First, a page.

By GLENN ADAMSAssociated Press
WATERVILLE, Maine (AP) - A $30,000 reward for information leading to missing toddler Ayla Reynolds is about to expire, and police said Friday that it appears the money will go unclaimed, with no sign of the child and questions lingering over what happened to her.
Ayla was reported missing from her Waterville home on Dec. 17. Since then, investigators have received 1,200 leads, including many from psychics, state police spokesman Steve McCausland said. But none of those tips or searches of fields, woods, backyards, trash containers, streams and rivers in this central Maine city of 16,000 residents have led to Ayla, who was 20 months old when she disappeared.
"The reward is ending, but the investigation is not," McCausland said. "The case continues and will not close until we find her. It's still a priority and still being worked on daily."
The case is also being kept alive by residents, including about 15 people who held a candlelight prayer vigil Thursday night in front of Ayla's home, where the front lawn remains marked by a growing collection of stuffed toys.
A month ago, police said for the first time that they didn't believe Ayla was alive. They also said the $30,000 reward that was donated from area businesses and individuals would be withdrawn as of Saturday. Police appealed for anyone with information leading to Ayla's whereabouts to contact police.
No one has been charged, but police have raised doubts about whether the last people to see the child - her father, Justin DiPietro, his sister, Elisha DiPietro, and his girlfriend, Courtney Roberts - have told them everything they know. A lawyer representing the family, Steve Bourget, has said those at home are telling the truth.
Ron Reynolds, father of Ayla's mother Trista Reynolds, hopes whoever is responsible comes forward.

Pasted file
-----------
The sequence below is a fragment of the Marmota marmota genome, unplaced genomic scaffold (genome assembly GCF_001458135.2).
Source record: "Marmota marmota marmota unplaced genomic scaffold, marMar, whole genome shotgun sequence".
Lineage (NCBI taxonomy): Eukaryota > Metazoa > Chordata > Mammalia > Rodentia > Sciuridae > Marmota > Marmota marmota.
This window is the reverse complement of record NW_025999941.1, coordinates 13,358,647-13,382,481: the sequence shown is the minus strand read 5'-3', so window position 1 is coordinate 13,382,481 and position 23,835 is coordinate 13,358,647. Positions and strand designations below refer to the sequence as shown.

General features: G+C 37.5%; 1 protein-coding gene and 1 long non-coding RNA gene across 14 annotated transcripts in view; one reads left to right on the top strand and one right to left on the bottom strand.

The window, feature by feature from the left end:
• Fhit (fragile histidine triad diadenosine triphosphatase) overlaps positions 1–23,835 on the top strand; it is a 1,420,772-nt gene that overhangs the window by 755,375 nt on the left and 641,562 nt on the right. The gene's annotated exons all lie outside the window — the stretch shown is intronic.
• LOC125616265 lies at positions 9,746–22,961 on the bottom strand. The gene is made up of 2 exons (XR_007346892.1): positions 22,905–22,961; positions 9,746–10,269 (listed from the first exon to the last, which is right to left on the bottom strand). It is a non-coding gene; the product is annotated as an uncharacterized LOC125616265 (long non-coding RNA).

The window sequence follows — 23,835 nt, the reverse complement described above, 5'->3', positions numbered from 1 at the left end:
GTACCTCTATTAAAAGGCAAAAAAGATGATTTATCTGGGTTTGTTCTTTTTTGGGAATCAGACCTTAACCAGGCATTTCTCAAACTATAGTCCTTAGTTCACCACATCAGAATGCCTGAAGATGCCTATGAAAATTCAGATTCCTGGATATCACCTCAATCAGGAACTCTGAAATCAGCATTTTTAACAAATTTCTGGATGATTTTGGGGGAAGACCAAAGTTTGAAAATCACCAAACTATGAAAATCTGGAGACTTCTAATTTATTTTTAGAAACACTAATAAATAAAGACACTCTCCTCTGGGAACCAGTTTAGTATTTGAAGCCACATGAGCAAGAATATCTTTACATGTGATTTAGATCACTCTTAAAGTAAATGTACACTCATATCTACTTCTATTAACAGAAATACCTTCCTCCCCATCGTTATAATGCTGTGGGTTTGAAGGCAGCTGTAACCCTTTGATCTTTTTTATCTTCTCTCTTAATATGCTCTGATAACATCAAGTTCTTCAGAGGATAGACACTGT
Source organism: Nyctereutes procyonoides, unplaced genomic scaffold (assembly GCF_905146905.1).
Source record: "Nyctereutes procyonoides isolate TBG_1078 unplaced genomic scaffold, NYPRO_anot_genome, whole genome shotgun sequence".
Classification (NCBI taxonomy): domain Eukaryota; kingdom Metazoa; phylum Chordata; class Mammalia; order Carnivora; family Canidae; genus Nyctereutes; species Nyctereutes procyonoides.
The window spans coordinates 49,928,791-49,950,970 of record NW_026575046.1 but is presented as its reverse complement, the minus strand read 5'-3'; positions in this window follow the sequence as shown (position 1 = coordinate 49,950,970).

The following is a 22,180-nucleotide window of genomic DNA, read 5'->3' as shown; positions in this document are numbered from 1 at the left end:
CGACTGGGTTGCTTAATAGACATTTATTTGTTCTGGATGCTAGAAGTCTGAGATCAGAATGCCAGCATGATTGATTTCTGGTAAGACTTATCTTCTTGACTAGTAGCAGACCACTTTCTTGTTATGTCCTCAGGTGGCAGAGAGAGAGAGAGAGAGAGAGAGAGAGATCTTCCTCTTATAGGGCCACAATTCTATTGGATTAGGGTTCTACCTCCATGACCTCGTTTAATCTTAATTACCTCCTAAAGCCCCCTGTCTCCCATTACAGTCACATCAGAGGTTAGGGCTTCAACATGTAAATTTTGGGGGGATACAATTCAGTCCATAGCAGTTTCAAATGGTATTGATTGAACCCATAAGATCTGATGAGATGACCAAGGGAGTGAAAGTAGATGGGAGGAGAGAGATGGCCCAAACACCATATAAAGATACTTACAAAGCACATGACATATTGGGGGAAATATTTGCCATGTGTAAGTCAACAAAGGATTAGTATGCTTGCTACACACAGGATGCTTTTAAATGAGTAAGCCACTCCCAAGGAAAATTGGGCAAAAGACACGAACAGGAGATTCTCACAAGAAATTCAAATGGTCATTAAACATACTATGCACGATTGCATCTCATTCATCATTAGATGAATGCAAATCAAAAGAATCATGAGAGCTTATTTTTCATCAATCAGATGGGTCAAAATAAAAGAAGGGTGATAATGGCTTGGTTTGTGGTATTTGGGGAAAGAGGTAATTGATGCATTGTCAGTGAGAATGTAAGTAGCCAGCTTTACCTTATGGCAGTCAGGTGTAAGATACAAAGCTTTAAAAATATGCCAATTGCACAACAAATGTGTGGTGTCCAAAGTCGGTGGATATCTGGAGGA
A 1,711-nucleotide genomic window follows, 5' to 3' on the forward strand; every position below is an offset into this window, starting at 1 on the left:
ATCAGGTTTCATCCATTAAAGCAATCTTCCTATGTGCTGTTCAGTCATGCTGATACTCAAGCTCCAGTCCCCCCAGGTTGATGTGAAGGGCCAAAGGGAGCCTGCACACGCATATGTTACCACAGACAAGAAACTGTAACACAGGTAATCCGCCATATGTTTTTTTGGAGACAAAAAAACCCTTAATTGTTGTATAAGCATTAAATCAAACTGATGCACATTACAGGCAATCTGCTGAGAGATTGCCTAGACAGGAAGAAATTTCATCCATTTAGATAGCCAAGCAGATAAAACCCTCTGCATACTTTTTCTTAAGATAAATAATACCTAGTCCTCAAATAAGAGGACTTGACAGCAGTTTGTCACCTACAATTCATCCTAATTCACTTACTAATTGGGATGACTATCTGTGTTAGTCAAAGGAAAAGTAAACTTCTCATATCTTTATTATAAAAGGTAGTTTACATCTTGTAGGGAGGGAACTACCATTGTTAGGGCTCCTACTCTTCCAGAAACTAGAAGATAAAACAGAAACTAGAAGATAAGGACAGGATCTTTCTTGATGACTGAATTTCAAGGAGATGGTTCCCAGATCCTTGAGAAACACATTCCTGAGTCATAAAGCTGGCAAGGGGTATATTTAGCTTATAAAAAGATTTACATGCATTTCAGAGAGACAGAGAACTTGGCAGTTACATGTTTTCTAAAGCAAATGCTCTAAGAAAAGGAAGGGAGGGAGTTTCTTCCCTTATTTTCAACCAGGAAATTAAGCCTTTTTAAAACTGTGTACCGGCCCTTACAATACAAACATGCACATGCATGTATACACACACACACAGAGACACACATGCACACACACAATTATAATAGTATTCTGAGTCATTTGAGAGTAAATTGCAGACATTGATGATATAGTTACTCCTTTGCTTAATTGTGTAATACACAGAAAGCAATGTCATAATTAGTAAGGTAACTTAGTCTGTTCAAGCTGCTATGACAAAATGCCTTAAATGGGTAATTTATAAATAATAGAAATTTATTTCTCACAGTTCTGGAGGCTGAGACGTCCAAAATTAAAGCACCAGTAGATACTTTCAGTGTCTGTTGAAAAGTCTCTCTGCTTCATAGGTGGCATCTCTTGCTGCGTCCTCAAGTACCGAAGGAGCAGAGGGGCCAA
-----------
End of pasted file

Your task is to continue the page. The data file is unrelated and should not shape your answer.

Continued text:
"It's a shame. Six months - I don't know. It's so hard every day. It's so hard not knowing where she is and knowing that (those responsible) are still out there walking around. There's no justice, there's nothing. ... It never should've happened. Someone needs to come out and say something."
Justin DiPietro reported Ayla missing, saying she was last wearing polka dot pajamas with the words "Daddy's Princess" on them. She had a cast on her broken left arm.
Justin DiPietro wasn't home when a reporter visited Friday, and he didn't answer his phone. Elisha DiPietro, who answered the door, said there would be no comment from the family.
Calls to other family members, including Trista Reynolds of Portland, weren't immediately returned Friday.
After Ayla disappeared, investigators scoured the DiPietro home for evidence and found Ayla's blood inside. Authorities have since said that foul play was involved in Ayla's disappearance.
Police had no new information on their investigation Friday, but they stressed that they aren't giving up.
"We certainly haven't heard that any of those leads we have gathered and forwarded to state police would lead to any breakthrough," Deputy Chief Charles Rumsey said Friday. "Although the reward has ended, the case is not going away. Everyone is working to find Ayla."
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